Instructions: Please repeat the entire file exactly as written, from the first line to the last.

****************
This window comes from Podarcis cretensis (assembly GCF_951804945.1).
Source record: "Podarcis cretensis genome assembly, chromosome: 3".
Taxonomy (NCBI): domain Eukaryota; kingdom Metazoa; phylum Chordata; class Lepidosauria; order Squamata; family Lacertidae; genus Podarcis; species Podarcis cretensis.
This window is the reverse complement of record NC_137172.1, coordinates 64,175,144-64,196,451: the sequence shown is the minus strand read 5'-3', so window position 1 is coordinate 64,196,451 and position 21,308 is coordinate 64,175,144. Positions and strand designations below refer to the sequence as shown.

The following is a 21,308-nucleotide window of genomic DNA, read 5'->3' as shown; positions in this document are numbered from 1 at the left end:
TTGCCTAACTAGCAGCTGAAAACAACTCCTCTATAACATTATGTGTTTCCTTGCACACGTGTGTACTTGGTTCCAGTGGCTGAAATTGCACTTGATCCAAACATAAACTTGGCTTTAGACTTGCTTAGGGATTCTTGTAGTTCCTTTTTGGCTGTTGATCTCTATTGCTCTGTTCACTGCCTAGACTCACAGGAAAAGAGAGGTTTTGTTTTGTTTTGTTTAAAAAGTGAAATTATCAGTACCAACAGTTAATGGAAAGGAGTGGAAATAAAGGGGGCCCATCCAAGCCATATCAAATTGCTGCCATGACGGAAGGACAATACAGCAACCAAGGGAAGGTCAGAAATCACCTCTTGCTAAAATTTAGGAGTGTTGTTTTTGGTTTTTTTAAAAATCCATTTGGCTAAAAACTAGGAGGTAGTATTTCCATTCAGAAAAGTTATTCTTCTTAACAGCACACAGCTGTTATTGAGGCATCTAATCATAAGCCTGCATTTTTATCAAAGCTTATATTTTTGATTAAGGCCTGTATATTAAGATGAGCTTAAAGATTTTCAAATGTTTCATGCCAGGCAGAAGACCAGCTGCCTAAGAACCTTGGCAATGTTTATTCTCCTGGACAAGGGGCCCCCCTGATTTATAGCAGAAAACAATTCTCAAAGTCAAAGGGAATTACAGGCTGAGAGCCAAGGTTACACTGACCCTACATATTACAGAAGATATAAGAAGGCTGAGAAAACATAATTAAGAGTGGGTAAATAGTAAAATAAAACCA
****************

This window comes from Podarcis cretensis (assembly GCF_951804945.1).
Source record: "Podarcis cretensis genome assembly, chromosome: 3".
Taxonomy (NCBI): domain Eukaryota; kingdom Metazoa; phylum Chordata; class Lepidosauria; order Squamata; family Lacertidae; genus Podarcis; species Podarcis cretensis.
This window is the reverse complement of record NC_137172.1, coordinates 64,175,144-64,196,451: the sequence shown is the minus strand read 5'-3', so window position 1 is coordinate 64,196,451 and position 21,308 is coordinate 64,175,144. Positions and strand designations below refer to the sequence as shown.

The following is a 21,308-nucleotide window of genomic DNA, read 5'->3' as shown; positions in this document are numbered from 1 at the left end:
TTGCCTAACTAGCAGCTGAAAACAACTCCTCTATAACATTATGTGTTTCCTTGCACACGTGTGTACTTGGTTCCAGTGGCTGAAATTGCACTTGATCCAAACATAAACTTGGCTTTAGACTTGCTTAGGGATTCTTGTAGTTCCTTTTTGGCTGTTGATCTCTATTGCTCTGTTCACTGCCTAGACTCACAGGAAAAGAGAGGTTTTGTTTTGTTTTGTTTAAAAAGTGAAATTATCAGTACCAACAGTTAATGGAAAGGAGTGGAAATAAAGGGGGCCCATCCAAGCCATATCAAATTGCTGCCATGACGGAAGGACAATACAGCAACCAAGGGAAGGTCAGAAATCACCTCTTGCTAAAATTTAGGAGTGTTGTTTTTGGTTTTTTTAAAAATCCATTTGGCTAAAAACTAGGAGGTAGTATTTCCATTCAGAAAAGTTATTCTTCTTAACAGCACACAGCTGTTATTGAGGCATCTAATCATAAGCCTGCATTTTTATCAAAGCTTATATTTTTGATTAAGGCCTGTATATTAAGATGAGCTTAAAGATTTTCAAATGTTTCATGCCAGGCAGAAGACCAGCTGCCTAAGAACCTTGGCAATGTTTATTCTCCTGGACAAGGGGCCCCCCTGATTTATAGCAGAAAACAATTCTCAAAGTCAAAGGGAATTACAGGCTGAGAGCCAAGGTTACACTGACCCTACATATTACAGAAGATATAAGAAGGCTGAGAAAACATAATTAAGAGTGGGTAAATAGTAAAATAAAACCA